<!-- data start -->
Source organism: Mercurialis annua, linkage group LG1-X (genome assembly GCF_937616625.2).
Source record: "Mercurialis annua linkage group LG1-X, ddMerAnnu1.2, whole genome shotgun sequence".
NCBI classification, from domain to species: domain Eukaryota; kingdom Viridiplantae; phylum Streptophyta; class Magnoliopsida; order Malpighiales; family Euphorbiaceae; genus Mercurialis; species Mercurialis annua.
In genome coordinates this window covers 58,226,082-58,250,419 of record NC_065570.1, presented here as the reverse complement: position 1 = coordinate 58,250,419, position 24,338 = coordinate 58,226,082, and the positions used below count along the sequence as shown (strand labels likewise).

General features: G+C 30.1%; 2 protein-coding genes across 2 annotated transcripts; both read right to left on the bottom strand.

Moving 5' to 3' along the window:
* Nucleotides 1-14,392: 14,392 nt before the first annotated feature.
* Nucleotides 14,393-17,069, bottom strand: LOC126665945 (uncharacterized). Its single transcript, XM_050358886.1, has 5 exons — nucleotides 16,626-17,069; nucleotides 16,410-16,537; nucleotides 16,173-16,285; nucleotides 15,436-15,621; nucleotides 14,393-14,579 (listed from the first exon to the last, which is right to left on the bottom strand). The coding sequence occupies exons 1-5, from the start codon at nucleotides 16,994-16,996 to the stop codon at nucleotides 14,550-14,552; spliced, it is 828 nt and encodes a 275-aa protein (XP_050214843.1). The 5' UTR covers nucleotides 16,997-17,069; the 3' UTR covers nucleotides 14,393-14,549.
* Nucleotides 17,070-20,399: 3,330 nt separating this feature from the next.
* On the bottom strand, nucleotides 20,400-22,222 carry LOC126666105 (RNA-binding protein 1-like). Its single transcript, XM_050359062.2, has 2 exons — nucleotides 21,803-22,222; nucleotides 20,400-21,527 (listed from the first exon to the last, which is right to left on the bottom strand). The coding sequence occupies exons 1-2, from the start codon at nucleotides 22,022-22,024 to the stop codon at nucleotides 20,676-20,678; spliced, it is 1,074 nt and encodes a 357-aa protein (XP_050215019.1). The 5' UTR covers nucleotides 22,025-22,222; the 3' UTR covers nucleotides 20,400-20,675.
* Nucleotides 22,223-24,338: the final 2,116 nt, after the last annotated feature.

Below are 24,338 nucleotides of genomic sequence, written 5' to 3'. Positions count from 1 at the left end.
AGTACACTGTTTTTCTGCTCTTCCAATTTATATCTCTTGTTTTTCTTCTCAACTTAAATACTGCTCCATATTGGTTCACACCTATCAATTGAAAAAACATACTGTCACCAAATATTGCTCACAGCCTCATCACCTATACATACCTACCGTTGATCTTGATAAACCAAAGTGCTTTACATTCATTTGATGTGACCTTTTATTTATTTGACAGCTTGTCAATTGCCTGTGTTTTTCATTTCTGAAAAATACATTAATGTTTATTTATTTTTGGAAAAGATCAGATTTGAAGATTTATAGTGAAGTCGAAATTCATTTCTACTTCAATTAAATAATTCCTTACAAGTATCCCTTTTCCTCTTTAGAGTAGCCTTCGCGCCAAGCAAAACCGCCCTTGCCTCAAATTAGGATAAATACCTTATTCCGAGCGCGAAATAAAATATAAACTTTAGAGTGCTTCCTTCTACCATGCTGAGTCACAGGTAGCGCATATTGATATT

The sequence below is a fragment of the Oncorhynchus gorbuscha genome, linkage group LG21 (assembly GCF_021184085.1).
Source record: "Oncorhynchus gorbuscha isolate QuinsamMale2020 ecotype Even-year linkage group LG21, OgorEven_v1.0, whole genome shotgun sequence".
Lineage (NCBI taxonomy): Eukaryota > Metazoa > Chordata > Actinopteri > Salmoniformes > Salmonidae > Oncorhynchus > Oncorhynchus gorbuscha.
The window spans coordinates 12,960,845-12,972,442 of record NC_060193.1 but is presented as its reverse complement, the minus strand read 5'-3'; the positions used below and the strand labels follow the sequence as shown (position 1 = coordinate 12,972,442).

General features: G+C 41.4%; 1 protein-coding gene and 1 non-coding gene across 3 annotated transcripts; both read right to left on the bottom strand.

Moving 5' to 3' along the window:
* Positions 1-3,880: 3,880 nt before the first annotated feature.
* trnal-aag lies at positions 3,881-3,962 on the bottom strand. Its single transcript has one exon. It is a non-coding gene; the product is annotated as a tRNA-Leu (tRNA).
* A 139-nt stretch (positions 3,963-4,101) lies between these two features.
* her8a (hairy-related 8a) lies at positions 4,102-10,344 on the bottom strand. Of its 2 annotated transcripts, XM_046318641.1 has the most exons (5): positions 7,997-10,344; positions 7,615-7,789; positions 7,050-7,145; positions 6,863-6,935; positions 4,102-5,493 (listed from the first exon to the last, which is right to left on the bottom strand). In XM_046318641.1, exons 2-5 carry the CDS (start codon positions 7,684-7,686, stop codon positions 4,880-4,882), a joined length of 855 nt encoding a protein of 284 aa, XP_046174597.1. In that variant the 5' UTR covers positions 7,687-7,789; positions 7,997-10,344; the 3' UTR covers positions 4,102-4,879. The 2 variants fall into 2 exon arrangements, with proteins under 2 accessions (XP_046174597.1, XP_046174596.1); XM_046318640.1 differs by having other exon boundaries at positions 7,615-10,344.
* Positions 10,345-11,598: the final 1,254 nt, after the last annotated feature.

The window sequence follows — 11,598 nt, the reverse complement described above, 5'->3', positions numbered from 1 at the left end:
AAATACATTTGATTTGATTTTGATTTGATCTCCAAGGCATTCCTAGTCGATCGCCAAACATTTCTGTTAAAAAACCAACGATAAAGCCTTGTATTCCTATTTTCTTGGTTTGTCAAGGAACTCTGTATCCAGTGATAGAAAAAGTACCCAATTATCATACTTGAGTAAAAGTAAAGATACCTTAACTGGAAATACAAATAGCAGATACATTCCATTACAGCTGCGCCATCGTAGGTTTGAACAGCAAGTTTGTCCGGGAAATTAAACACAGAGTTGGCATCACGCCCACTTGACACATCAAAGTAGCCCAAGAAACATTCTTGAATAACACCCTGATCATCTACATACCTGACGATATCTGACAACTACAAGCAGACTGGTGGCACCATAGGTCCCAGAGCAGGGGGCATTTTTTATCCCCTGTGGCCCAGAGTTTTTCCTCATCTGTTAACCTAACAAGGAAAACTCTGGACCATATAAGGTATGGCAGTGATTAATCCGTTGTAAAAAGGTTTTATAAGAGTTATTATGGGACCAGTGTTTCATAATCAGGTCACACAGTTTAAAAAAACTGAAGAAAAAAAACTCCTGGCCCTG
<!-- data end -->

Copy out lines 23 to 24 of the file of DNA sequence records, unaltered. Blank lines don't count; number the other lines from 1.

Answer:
* her8a (hairy-related 8a) lies at positions 4,102-10,344 on the bottom strand. Of its 2 annotated transcripts, XM_046318641.1 has the most exons (5): positions 7,997-10,344; positions 7,615-7,789; positions 7,050-7,145; positions 6,863-6,935; positions 4,102-5,493 (listed from the first exon to the last, which is right to left on the bottom strand). In XM_046318641.1, exons 2-5 carry the CDS (start codon positions 7,684-7,686, stop codon positions 4,880-4,882), a joined length of 855 nt encoding a protein of 284 aa, XP_046174597.1. In that variant the 5' UTR covers positions 7,687-7,789; positions 7,997-10,344; the 3' UTR covers positions 4,102-4,879. The 2 variants fall into 2 exon arrangements, with proteins under 2 accessions (XP_046174597.1, XP_046174596.1); XM_046318640.1 differs by having other exon boundaries at positions 7,615-10,344.
* Positions 10,345-11,598: the final 1,254 nt, after the last annotated feature.